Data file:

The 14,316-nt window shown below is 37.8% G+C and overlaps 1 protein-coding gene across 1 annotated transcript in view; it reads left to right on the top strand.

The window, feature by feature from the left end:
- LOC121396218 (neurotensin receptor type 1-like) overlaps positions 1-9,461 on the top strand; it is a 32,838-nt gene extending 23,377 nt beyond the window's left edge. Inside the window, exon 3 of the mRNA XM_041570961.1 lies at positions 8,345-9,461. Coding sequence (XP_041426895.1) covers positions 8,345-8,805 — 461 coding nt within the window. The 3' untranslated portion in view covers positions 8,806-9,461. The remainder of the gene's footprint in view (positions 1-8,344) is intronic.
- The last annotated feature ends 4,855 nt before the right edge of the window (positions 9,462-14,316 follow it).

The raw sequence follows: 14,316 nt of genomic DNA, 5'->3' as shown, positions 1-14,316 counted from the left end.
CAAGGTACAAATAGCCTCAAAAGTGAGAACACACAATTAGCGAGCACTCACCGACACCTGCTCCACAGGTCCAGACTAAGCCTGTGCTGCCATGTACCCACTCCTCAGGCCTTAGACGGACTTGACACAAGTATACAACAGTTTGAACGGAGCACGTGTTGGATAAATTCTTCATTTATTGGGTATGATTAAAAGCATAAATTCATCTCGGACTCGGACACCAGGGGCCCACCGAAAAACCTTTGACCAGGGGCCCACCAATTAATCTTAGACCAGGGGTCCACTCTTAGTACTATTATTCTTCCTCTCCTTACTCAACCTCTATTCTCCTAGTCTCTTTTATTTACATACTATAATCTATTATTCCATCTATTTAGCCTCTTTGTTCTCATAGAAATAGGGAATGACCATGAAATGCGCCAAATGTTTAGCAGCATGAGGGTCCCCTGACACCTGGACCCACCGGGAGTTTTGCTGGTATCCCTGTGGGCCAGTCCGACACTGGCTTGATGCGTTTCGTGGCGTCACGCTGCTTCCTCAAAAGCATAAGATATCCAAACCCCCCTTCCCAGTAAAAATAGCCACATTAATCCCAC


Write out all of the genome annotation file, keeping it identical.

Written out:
The 14,316-nt window shown below is 37.8% G+C and overlaps 1 protein-coding gene across 1 annotated transcript in view; it reads left to right on the top strand.

The window, feature by feature from the left end:
- LOC121396218 (neurotensin receptor type 1-like) overlaps positions 1-9,461 on the top strand; it is a 32,838-nt gene extending 23,377 nt beyond the window's left edge. Inside the window, exon 3 of the mRNA XM_041570961.1 lies at positions 8,345-9,461. Coding sequence (XP_041426895.1) covers positions 8,345-8,805 — 461 coding nt within the window. The 3' untranslated portion in view covers positions 8,806-9,461. The remainder of the gene's footprint in view (positions 1-8,344) is intronic.
- The last annotated feature ends 4,855 nt before the right edge of the window (positions 9,462-14,316 follow it).

The raw sequence follows: 14,316 nt of genomic DNA, 5'->3' as shown, positions 1-14,316 counted from the left end.
CAAGGTACAAATAGCCTCAAAAGTGAGAACACACAATTAGCGAGCACTCACCGACACCTGCTCCACAGGTCCAGACTAAGCCTGTGCTGCCATGTACCCACTCCTCAGGCCTTAGACGGACTTGACACAAGTATACAACAGTTTGAACGGAGCACGTGTTGGATAAATTCTTCATTTATTGGGTATGATTAAAAGCATAAATTCATCTCGGACTCGGACACCAGGGGCCCACCGAAAAACCTTTGACCAGGGGCCCACCAATTAATCTTAGACCAGGGGTCCACTCTTAGTACTATTATTCTTCCTCTCCTTACTCAACCTCTATTCTCCTAGTCTCTTTTATTTACATACTATAATCTATTATTCCATCTATTTAGCCTCTTTGTTCTCATAGAAATAGGGAATGACCATGAAATGCGCCAAATGTTTAGCAGCATGAGGGTCCCCTGACACCTGGACCCACCGGGAGTTTTGCTGGTATCCCTGTGGGCCAGTCCGACACTGGCTTGATGCGTTTCGTGGCGTCACGCTGCTTCCTCAAAAGCATAAGATATCCAAACCCCCCTTCCCAGTAAAAATAGCCACATTAATCCCAC